Background:One of the main aspects of the treatment in patients with cystic fibrosis (CF) is the effective clearing of airway secretions. Inhaled hypertonic saline (HTS) and mannitol are among drugs used for this purpose. There are two forms of mannitol, including dry-powder and soluble form. We used soluble mannitol in this study.
Objectives:The aim of this study was to evaluate the effect of inhaled soluble mannitol on the pulmonary function of patients with CF as well as its comparison with 5% HTS.
Methods:This clinical trial study was performed on 30 children with CF ≥ 5 years of age who referred to the CF clinic in Mofid Children’s Hospital. Patients were divided into two groups, including soluble mannitol and 5% HTS group. At baseline and two weeks after the treatment, a spirometry test was done and forced expiratory flow in 1 second (FEV1), forced vital capacity (FVC), and Forced expiratory flow between 25% and 75% of forced vital capacity (FEF25 - 75%) were measured.
Results:The mean of FEV1, FVC, and FEF25 - 75% in the mannitol group before the treatment were 96 ± 30.5%, 99 ± 27%, and 76.3 ± 36.3%, and after the treatment were 100.5 ± 29%, 103.5 ± 23.7%, and 79.9 ± 37.3%, respectively. The difference of FEV1 before and after mannitol was statistically significant (P = 0.031). The mean of FEV1, FVC, and FEF25 - 75% in 5% HTS group were 96.2 ± 25.5%, 99 ± 19.8% and 77.8 ± 35.6% before the treatment and 95.2 ± 20.1%, 99.3 ± 19.2%, 74.2 ± 29.5% after the treatment. There was no significant difference in 5% HTS group.
Conclusions:Inhaled soluble mannitol improved pulmonary function of patients with CF and its effect was better than 5% HTS.
Cystic fibrosis (CF) is the most common inherited life-limiting disease of Caucasians. Most of the CF patients’ morbidity and mortality are caused by the deterioration of pulmonary function (1). The pathogenesis of CF results from reduced hydration of the airway surface, which impairs the clearance of the mucociliary system, and finally, leads to chronic airway obstruction and infection. Thus, the patients with CF mostly experience intermittent pulmonary exacerbations and hospital admissions (2-4).
Numerous treatments are available in order to decrease the inflammatory process and thus the complications, exacerbation periods, and hospitalizations. These therapies include antibiotics, anti-inflammatory drugs, and mucolytics and maneuvers that enhance the airway clearance (4-6). A number of mucolytics have been used in patients with CF. These include inhaled rhDNase, N-acetyl-cysteine, hypertonic saline, and dry powder mannitol (1, 4).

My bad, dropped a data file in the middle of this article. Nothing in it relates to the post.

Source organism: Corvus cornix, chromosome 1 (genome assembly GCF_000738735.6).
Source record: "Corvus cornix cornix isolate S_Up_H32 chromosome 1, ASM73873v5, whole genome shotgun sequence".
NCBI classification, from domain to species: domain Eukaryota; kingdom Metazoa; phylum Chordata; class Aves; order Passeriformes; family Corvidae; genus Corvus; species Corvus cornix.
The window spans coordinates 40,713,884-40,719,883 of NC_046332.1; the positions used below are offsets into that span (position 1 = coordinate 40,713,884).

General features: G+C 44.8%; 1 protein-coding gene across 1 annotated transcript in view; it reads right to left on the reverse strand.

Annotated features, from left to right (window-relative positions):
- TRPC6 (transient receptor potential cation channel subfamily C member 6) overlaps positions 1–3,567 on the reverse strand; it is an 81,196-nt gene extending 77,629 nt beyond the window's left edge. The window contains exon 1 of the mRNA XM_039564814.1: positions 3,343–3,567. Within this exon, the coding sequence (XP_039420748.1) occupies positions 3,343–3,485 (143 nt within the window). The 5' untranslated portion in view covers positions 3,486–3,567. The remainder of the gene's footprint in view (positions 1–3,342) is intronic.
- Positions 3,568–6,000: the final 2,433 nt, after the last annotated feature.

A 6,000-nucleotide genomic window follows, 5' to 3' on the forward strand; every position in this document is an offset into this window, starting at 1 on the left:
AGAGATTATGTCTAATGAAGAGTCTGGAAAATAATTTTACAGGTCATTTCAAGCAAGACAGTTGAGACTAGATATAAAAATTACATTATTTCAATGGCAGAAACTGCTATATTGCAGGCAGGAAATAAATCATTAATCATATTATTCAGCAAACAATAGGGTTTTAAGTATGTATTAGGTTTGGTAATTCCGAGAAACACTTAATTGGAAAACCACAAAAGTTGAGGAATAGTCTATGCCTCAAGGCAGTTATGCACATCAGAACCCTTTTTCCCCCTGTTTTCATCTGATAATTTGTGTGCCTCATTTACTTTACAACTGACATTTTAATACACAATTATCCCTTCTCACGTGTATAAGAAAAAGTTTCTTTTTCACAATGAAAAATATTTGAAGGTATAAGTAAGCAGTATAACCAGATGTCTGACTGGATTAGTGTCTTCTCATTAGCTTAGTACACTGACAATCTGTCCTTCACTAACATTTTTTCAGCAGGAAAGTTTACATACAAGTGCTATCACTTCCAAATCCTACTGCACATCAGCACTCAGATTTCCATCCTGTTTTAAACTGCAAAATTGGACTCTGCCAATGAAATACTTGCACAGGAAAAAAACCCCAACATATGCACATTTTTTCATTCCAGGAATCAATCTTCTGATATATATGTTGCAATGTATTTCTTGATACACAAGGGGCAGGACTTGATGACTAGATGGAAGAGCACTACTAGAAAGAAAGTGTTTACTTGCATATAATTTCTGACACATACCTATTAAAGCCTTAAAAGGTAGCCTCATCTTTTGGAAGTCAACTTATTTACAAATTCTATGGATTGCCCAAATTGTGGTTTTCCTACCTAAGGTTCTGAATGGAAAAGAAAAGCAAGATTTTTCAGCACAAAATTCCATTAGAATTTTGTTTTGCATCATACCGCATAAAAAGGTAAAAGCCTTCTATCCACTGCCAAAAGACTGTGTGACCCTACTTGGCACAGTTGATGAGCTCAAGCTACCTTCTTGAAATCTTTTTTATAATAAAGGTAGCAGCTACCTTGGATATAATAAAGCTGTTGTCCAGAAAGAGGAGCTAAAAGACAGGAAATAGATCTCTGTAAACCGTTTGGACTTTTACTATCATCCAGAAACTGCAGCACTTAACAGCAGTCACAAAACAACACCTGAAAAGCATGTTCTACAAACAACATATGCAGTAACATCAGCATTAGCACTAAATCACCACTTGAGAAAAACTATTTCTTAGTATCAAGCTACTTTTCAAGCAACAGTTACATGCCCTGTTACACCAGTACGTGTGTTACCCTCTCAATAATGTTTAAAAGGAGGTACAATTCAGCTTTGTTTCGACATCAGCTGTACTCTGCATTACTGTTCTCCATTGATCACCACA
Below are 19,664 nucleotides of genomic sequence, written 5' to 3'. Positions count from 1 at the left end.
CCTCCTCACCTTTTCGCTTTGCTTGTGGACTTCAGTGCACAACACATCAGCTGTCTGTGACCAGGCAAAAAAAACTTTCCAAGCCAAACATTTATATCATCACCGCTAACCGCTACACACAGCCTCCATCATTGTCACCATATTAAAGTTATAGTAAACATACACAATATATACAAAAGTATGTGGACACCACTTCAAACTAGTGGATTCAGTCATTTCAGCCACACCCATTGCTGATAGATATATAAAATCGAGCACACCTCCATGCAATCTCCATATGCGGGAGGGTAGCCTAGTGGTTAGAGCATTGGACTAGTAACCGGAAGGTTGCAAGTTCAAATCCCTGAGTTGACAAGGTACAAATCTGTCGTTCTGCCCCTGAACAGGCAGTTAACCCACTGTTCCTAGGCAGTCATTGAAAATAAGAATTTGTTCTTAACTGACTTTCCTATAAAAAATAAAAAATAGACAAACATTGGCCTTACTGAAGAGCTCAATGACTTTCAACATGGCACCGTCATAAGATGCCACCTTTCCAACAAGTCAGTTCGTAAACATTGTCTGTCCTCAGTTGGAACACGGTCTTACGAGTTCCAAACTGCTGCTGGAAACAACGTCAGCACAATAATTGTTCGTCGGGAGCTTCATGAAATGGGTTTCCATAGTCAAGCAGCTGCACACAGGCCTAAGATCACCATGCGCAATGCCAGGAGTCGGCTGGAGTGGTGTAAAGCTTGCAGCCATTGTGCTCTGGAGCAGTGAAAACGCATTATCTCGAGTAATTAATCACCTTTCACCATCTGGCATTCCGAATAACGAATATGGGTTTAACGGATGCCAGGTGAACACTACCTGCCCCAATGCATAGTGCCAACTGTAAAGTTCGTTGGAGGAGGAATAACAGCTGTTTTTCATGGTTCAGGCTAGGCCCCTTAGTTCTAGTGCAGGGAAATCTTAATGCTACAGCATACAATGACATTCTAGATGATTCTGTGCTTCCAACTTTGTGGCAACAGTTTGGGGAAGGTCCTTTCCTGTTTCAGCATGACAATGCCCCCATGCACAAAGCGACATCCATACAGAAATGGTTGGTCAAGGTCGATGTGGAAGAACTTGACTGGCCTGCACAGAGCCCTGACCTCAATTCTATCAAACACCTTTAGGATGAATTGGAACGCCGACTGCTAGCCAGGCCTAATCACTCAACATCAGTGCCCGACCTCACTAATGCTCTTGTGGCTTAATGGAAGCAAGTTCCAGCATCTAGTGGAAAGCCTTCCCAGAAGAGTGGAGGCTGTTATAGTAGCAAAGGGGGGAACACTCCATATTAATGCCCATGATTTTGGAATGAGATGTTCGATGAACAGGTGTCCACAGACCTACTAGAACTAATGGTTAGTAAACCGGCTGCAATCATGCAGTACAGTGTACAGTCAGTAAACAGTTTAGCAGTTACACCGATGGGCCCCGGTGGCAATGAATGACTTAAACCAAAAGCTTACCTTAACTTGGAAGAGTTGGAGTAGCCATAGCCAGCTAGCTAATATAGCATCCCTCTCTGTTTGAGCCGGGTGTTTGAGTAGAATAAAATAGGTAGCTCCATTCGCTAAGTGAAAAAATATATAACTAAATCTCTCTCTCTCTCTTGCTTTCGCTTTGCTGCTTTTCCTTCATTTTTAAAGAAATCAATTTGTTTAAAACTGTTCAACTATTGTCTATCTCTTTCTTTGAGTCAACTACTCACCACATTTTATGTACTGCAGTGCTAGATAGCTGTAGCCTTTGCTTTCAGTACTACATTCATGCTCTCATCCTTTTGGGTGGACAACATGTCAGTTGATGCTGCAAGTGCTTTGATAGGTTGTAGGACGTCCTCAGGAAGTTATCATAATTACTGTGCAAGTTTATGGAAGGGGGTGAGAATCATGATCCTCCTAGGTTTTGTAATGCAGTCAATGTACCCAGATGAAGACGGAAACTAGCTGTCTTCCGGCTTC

Hypertonic saline (HTS) and mannitol are hyperosmolar agents that increase airway surface liquid (ASL) and improve the underlying hydration defects in patients with CF. The osmotic gradient by hyperosmolar agents induce transepithelial rehydration and optimize the mucosal viscoelasticity necessary for intact mucociliary clearance function (7-10). Clinical trials have confirmed the efficacy and safety of hypertonic saline as a treatment to improve mucociliary clearance and lung function in patients with CF by improving ASL hydration, but this fact has been shown as a short-term effect (11).
Mannitol is sugar-based alcohol that creates an osmotic gradient and moves the water into the lumen and improves the mucociliary clearance (4, 12). It is thought that dry powder mannitol inhalation increases the volume of airway surface liquid and so it aims for mucosal clearance (13, 14). It has been confirmed that inhaled mannitol had advantages for patients with bronchiectasis and CF (13, 15, 16). A triple-phase study had been done by Bilton et al. in which the efficacy and safety of mannitol were proven and also demonstrated that mannitol had clinically significant effects on pulmonary function in patients with CF (13).
There are two forms of mannitol, including dry powder and soluble form. There are several studies conducted on the use of dry powder mannitol in patients with CF. Also, in vitro studies showed that soluble mannitol can be delivered to the lung with respirable particle size using mesh nebulizer device (10). Owing to the lack of mannitol in dry powder in Iran, our study was conducted using soluble mannitol.
In this study, the effect of nebulized soluble mannitol on the pulmonary function of patients with CF, as well as its comparison with 5% hypertonic saline, were investigated.